Inauguration Day and the days that follow always serve as a reminder about how temporary a President’s executive actions are.
Since taking office not even two days ago, President Joe Biden has issued 25 presidential actions. The second action was a memo to the heads of executive departments and agencies. They are to withdraw regulations that have not been published in the Federal Register and those published but haven’t taken effect; they are to delay implementation for sixty days.
Later in the day came an executive order revoking several executive orders issued by President Trump.
This action is expected. Every President does something like this upon taking office.
It seems as though much of a President’s first term (or only term) when their predecessor is from the opposing party is undoing everything that President did through executive order and his administration did through the regulatory process. Executive orders revoked, regulations changed (though that is a lengthier process under the Administrative Procedures Act).
And it is cheered by both sides when the President from their party does it and booed by both sides when the President from the opposing party does it.
It’s so dysfunctional, and yet the Administrative State rolls on.
Many of President Biden’s executive orders, thus far, are related to COVID-19. There are 11 in total.
Some of the other actions that President Biden has taken to reverse what President Trump accomplished by executive action:
- Ordered the federal government to advance racial equity and support to underserved communities.
- Lifted the entry ban that Trump instituted.
- He revoked President Trump’s order prohibiting federal grants to sanctuary cities.
- Began the process to review and rescind environmental regulations and policies implemented by the Trump Administration.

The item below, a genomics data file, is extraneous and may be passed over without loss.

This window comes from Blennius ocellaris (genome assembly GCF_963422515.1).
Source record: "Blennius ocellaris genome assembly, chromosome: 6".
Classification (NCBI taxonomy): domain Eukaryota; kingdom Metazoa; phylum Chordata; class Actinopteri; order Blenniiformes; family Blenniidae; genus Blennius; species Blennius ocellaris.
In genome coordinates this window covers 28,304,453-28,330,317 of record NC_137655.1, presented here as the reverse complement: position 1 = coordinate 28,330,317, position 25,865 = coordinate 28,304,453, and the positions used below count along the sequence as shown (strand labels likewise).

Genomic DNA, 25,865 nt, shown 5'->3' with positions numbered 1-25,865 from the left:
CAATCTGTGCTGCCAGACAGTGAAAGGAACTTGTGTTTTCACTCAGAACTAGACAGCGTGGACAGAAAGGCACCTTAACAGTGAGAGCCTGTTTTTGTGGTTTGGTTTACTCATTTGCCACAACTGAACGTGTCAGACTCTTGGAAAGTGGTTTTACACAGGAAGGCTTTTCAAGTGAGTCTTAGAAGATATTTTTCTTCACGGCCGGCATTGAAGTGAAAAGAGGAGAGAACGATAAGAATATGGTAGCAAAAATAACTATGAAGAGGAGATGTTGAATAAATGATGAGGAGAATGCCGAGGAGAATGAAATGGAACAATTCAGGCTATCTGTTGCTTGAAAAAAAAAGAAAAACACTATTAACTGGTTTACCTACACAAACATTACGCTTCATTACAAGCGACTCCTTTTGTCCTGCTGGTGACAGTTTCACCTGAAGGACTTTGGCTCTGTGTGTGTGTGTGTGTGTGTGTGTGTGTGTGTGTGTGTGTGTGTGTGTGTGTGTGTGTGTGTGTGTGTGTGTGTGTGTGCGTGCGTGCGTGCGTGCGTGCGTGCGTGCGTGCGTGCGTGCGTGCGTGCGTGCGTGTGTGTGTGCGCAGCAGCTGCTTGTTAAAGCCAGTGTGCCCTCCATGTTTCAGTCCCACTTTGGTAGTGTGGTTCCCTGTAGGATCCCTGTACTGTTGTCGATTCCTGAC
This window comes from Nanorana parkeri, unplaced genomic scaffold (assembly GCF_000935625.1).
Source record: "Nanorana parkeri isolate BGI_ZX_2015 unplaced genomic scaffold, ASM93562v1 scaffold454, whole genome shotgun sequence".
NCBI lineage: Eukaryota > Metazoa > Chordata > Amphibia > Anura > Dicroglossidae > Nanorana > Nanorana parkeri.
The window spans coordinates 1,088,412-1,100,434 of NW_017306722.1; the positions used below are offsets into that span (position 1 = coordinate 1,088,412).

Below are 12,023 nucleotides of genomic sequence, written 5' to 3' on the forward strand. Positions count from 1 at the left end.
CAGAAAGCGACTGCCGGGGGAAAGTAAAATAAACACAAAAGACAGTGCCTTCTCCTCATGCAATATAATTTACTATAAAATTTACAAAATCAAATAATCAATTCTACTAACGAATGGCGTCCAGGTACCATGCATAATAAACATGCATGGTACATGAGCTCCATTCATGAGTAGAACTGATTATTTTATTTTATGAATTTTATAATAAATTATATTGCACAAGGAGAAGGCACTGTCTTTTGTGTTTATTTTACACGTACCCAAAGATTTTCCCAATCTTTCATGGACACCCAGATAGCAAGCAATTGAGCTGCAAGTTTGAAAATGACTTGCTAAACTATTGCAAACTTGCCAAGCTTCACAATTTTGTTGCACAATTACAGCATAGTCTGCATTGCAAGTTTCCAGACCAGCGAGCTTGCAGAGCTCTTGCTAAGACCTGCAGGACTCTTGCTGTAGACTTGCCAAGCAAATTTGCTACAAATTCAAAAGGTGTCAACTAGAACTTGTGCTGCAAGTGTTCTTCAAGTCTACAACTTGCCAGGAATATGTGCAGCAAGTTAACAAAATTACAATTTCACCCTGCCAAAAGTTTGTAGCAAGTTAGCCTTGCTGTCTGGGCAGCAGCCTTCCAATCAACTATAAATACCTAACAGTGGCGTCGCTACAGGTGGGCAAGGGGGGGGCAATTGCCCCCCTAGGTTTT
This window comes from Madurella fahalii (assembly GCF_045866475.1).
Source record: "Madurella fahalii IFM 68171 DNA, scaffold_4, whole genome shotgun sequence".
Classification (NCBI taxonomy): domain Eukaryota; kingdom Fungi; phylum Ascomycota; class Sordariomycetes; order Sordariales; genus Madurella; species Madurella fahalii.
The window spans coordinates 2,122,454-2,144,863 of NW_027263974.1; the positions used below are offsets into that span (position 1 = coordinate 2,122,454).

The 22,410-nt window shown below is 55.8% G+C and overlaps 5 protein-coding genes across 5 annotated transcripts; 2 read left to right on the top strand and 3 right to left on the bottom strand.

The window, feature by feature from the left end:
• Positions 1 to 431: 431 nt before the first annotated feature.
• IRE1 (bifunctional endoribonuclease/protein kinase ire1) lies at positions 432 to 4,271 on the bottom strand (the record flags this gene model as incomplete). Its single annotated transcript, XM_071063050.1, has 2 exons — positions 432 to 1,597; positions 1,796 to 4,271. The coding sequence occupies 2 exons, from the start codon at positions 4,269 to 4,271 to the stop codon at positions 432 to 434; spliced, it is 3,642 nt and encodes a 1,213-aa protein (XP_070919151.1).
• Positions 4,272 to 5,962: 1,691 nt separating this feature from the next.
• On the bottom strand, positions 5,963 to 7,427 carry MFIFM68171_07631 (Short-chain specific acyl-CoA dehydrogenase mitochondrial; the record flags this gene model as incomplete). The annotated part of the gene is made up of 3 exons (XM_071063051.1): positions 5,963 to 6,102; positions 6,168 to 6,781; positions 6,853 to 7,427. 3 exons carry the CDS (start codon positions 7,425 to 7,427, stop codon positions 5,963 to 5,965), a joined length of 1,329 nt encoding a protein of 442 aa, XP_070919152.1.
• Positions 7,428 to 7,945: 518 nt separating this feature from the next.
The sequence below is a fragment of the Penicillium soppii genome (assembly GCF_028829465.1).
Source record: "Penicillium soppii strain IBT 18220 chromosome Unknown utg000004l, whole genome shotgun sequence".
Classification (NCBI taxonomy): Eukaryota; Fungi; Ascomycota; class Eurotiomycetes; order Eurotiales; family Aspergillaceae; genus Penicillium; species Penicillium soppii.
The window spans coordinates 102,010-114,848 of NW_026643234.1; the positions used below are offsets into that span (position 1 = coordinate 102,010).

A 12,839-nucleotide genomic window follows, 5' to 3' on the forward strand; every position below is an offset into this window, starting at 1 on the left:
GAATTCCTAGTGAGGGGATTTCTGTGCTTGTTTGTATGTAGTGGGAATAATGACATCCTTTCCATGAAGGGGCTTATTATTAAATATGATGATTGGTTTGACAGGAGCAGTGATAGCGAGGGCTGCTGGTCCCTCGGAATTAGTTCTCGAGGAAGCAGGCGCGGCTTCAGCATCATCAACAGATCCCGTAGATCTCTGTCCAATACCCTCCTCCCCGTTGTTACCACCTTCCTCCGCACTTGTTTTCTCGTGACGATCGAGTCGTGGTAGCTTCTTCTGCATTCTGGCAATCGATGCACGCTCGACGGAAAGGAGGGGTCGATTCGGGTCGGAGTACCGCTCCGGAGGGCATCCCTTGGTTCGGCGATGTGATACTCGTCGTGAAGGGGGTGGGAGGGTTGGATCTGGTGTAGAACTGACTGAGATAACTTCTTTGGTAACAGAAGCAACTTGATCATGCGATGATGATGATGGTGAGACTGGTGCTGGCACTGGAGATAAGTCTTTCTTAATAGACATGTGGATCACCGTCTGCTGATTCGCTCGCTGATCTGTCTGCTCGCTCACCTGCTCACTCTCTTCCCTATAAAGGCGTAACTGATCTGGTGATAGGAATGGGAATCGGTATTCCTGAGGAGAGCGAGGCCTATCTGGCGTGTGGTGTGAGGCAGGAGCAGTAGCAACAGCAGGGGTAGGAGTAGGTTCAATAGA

- Ended the national emergency declared by President Trump to fund construction of a wall on the southern border.
- President Biden reinstated the safe haven policy toward Liberians.
- He reinstated DACA.
President Biden also reentered the Paris Climate Accord. He’s committed to revoking any regulation targeting abortion providers. We can expect a number of the rules that came out of President Trump’s order protecting religious liberty will be reversed as well.
In addition to this, President Biden issued an order that the federal government will enforce prohibitions on sex discrimination based on sexual orientation and gender identity. One could blame the Supreme Court’s Bostock ruling for this, but it was the Obama Administration policy. It is just making a comeback. We can probably expect another “Dear Colleague” letter sent to public schools coercing them into allowing biological boys the ability to use girls’ restrooms, locker rooms, and to participate in girls’ sports (and vice versa).
The Administrative State rolls on.
Unfortunately, Americans both on the left and right have come to rely on executive action as Congress is continually gridlocked.
I don’t think gridlock in Congress is necessarily a bad thing, and I’ll welcome it if it prevents some of the worst impulses of the Biden Administration and House Democrats.
While President Biden signed an executive order related to sexual orientation and gender identity, I hope the Equality Act will die in the Senate. While Biden reentered the Paris Climate Accord, I hope that the Senate will not ratify it.
However, I’m on the record supporting DACA, but I believe that should come through Congress, not the executive branch. I think Congress needs to address immigration reform, so it’s no longer a political football.
Ultimately, little of what a President does or doesn’t do will have a lasting impact. President Obama’s primary legislative achievement was Obamacare. President Trump’s will be the Tax Cuts and Jobs Act of 2017. President Trump made a mark on the federal judiciary that will last for years. If President Trump wanted to do anything that lasted in terms of deregulation or shrinking the Administrative State, he needed to work with Congress.
We can’t depend on executive action, it never lasts, but the bloated Administrative State remains ready to chur out the new administration’s preferred regulations.
Unfortunately, we can’t depend on Congress to address this because most of the bills they pass empower the Administrative State (by giving departments too much latitude on how laws are enforced) and help grow it (by creating new departments).
If bills were passed to repeal executive departments, require deregulation (REINS Act), and sunset laws after a certain period of time, would a President sign it? I have my doubts.
So the Administrative State rolls on.